Rather than using the income tax for social engineering, perhaps we are better served with it just generating revenue without inspiring an entire industry dedicated to enforcing and evading its onerous legal and fiscal requirements. The money saved by business could hire innumerable new workers - if business felt it was safe to hire them in the first place.

Towards that end, let us repeal the abomination of ObamaCare - rammed through unread in the middle of the night, with neither debate, consideration, nor comprehension. "You have to pass it in order to read it!".

Starting over and trying again appears a far wiser choice than moving forward with the vast and unsustainable financial burden known as ObamaCare that inspires only uncertainty, fear, and visions of doom in the business community.

Imposing a ten year moratorium on the creation of new federal regulations might not hurt, either - particularly if accompanied by an effort to repeal many of the existing regulations presently burdening the productive sector of society. See "get out of the way".

I'm sure others, wiser and more knowledgeable than I, can offer far more insightful and canny suggestions - but that's the best I can come up with off the cuff, and rather than sit and rant about the absolute crapulence of the current administration... I'm going to try and, at least occasionally, put out a few positive thoughts on how the current cluster could at least start to be untangled.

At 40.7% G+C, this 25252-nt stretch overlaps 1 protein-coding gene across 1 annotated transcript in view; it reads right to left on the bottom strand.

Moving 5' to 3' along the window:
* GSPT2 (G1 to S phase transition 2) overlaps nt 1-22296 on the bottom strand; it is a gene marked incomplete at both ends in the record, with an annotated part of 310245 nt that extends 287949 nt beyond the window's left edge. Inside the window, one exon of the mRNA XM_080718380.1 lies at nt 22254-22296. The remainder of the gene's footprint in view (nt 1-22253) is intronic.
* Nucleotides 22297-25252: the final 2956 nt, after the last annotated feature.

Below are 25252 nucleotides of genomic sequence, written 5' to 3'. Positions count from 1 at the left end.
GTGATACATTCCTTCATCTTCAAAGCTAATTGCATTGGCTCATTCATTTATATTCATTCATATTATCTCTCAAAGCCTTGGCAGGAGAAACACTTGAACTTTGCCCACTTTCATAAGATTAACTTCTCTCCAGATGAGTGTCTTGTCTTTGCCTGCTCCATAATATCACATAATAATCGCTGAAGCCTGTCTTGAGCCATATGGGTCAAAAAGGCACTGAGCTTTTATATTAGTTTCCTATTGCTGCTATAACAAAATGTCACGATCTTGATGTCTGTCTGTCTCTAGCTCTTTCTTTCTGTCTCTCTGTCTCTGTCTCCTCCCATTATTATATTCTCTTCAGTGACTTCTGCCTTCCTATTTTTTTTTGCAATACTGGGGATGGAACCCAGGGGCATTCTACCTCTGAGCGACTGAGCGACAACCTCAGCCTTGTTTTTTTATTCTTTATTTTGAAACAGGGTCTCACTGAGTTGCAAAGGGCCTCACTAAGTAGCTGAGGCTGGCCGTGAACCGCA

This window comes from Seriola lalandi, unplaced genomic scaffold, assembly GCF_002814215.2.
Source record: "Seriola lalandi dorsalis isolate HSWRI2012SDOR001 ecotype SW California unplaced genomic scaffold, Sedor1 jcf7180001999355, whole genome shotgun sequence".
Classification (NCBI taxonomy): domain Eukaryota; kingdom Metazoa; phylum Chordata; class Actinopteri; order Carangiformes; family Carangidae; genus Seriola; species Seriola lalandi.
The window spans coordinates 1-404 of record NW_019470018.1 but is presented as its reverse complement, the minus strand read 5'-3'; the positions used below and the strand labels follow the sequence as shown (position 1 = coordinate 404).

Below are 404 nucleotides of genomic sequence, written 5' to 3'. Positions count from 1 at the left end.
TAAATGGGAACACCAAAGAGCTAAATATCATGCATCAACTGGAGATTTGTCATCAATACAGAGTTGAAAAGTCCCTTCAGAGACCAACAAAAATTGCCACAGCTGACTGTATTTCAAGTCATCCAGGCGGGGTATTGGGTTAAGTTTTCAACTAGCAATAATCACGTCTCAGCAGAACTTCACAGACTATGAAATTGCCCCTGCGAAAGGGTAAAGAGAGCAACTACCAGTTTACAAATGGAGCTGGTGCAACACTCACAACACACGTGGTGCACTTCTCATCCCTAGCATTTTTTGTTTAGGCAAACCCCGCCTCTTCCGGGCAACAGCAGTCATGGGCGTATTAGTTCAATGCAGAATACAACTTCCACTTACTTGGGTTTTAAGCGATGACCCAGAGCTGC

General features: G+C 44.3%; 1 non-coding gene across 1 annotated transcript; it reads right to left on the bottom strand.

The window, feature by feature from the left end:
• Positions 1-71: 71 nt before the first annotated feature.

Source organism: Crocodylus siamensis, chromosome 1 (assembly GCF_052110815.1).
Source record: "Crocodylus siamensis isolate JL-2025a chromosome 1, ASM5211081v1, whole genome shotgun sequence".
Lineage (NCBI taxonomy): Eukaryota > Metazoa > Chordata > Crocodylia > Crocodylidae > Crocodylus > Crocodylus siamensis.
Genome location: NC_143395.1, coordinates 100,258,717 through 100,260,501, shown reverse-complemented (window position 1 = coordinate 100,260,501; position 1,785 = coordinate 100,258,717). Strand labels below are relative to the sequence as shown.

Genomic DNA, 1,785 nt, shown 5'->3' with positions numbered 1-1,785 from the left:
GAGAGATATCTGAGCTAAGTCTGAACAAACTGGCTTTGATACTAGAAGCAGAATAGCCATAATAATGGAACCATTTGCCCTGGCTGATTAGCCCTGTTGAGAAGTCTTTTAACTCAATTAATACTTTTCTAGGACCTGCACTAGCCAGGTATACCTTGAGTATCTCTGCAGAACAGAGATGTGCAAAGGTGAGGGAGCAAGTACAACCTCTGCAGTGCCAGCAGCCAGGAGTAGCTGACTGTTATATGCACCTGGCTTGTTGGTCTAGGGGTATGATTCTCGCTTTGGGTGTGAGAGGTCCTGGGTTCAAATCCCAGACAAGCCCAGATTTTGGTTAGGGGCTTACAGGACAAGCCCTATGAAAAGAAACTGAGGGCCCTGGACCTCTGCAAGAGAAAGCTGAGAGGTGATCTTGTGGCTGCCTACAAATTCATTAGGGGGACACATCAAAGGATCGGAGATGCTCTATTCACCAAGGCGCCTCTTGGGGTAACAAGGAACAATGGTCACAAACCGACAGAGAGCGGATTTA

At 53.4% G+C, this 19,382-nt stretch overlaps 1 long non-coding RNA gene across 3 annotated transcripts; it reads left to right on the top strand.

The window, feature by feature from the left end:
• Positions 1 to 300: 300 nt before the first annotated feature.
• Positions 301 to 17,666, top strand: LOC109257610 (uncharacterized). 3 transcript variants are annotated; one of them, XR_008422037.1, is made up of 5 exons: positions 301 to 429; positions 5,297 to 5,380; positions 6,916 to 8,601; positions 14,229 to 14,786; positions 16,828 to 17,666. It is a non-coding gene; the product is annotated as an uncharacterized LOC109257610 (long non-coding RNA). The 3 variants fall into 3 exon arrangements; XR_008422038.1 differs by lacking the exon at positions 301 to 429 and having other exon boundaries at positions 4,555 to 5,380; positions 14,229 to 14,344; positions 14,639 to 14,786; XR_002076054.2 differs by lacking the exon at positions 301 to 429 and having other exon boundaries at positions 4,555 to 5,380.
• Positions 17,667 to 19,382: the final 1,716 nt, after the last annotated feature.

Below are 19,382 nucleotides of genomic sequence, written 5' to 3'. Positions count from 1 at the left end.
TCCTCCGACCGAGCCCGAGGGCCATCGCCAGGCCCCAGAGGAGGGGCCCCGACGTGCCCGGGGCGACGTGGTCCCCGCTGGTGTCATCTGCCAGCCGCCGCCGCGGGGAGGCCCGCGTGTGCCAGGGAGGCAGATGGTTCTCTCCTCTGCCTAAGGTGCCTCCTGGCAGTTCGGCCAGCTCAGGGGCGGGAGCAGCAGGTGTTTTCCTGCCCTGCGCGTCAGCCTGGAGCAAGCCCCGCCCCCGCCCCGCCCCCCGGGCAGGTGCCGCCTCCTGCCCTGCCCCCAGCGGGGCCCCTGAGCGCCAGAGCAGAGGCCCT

Monday, September 12, 2011

Coffee & Offices

New job, new office.

Having parted ways with my former employer, I've landed a new job with a group whose goals I believe in that's populated by decent and down to earth folks - all very cool things.

Like any new job, there's the challenge of learning the way the new team does things, and usually some kind of physical challenge or another involved someplace.

In this case, I'm looking at coffee (the stuff of life) not being terribly convenient...and an office that's really nice, but so dead quiet that mere thought rattles the windows. After a bit of contemplating, I have some solutions..

I've not been a fan of Keurig in the past as it seemed like locking yourself into a proprietary system that didn't have any real guarantee of continuing - something that didn't thrill me. However, if I'm only making coffee for *me*, keeping muss and fuss to an absolute minimum...the Keurig canister system seems to be made of win with its' canister system, eliminating loose grounds and filters.

One Keurig-style coffee machine, coming up.